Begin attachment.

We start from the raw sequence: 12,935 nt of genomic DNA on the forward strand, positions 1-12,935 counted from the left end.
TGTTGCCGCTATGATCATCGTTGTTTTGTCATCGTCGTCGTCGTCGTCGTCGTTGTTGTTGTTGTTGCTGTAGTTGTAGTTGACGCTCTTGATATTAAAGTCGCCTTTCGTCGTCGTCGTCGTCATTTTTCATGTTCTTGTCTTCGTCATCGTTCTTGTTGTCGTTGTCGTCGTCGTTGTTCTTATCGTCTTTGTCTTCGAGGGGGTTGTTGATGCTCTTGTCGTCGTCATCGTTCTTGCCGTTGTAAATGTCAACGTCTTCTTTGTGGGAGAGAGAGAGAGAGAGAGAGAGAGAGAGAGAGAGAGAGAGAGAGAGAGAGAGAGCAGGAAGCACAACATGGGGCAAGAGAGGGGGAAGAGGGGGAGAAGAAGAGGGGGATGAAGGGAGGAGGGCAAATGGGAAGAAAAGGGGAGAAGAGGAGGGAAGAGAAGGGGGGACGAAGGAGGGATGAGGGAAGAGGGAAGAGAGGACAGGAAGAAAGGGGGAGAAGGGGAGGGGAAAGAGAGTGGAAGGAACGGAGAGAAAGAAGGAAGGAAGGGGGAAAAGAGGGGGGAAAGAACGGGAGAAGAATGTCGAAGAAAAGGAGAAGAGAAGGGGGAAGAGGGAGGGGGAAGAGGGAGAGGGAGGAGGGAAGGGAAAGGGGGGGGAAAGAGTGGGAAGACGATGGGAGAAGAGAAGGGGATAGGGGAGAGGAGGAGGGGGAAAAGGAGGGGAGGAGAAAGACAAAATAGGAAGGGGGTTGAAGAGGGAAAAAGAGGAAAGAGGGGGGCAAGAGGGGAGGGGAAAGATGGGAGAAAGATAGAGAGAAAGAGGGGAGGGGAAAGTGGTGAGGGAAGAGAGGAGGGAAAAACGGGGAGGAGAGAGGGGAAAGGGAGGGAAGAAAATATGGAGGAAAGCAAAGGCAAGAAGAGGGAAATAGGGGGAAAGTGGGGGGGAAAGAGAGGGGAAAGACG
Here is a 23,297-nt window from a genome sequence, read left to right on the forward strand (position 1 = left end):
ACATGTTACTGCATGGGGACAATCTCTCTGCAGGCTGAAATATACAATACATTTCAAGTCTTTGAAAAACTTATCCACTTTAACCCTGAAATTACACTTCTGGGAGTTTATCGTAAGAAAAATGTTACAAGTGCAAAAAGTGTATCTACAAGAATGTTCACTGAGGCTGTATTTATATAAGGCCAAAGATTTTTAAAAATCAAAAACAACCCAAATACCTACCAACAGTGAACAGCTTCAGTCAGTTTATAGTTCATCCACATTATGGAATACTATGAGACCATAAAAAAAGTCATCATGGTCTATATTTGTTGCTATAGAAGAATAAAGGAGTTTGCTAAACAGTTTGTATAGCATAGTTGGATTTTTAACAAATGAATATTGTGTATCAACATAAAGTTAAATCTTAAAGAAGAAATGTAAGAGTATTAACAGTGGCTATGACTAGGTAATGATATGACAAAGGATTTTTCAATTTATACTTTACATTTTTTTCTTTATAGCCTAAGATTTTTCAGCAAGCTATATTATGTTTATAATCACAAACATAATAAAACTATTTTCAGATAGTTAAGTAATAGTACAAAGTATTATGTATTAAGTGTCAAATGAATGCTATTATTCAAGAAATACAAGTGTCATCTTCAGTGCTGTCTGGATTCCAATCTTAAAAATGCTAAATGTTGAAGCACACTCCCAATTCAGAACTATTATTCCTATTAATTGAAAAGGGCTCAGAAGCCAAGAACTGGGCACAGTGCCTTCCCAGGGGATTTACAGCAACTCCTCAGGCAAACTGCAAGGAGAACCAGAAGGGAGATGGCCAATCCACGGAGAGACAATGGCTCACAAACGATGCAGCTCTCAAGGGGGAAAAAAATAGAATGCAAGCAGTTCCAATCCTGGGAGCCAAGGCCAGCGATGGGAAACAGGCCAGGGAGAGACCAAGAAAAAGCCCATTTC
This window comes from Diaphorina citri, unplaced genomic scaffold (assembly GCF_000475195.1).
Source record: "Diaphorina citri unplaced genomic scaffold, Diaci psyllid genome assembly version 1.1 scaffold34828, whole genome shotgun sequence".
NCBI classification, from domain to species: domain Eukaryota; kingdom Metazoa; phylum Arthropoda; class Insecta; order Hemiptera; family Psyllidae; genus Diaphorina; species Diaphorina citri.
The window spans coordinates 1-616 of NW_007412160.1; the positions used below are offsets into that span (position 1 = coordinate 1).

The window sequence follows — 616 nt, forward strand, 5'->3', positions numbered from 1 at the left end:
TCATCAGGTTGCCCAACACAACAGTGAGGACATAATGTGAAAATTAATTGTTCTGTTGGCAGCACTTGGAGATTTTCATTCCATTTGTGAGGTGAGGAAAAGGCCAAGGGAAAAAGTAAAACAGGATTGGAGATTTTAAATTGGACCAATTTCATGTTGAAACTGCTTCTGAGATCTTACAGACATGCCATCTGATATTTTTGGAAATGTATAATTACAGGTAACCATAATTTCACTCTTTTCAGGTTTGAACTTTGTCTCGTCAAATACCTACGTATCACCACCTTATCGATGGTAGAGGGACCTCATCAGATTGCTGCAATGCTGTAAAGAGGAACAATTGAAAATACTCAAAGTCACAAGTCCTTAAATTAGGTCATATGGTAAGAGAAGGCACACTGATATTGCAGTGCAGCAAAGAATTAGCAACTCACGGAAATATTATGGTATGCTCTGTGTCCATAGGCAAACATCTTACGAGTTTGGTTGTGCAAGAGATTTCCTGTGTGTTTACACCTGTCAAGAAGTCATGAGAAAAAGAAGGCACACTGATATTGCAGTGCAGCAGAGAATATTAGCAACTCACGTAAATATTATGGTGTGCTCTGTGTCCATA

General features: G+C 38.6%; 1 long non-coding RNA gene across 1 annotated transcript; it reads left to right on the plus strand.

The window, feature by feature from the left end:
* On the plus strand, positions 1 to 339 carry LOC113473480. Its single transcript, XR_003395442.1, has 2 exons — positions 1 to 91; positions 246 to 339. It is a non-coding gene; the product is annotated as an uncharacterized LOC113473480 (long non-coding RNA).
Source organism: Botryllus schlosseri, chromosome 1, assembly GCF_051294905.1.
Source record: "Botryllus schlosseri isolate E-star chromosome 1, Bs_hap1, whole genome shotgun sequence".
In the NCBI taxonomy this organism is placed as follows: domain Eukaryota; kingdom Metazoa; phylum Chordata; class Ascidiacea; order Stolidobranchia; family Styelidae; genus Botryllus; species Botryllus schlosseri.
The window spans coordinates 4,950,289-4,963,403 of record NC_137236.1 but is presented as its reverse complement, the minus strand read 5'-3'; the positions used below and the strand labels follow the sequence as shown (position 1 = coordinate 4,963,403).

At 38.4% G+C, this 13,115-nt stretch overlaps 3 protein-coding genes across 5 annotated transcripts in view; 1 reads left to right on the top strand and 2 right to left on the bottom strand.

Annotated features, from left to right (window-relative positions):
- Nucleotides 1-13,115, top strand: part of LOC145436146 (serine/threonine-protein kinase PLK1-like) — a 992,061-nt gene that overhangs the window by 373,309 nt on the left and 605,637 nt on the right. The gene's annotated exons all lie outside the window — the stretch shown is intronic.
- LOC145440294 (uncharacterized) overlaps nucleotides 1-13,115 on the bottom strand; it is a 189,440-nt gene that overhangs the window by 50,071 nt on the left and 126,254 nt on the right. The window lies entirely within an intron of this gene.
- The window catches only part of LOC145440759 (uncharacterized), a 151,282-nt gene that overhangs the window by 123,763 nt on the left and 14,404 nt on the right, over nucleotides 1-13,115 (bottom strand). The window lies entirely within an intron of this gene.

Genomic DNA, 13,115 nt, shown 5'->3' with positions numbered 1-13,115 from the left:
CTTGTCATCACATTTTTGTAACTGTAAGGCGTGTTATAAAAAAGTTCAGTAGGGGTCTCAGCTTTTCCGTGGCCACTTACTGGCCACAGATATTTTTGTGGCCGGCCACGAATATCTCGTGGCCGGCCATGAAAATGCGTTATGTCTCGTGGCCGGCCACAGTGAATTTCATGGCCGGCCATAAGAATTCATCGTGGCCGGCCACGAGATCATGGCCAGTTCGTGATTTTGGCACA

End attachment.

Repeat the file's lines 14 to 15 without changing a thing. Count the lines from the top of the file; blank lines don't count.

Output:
Source organism: Botryllus schlosseri, chromosome 1, assembly GCF_051294905.1.
Source record: "Botryllus schlosseri isolate E-star chromosome 1, Bs_hap1, whole genome shotgun sequence".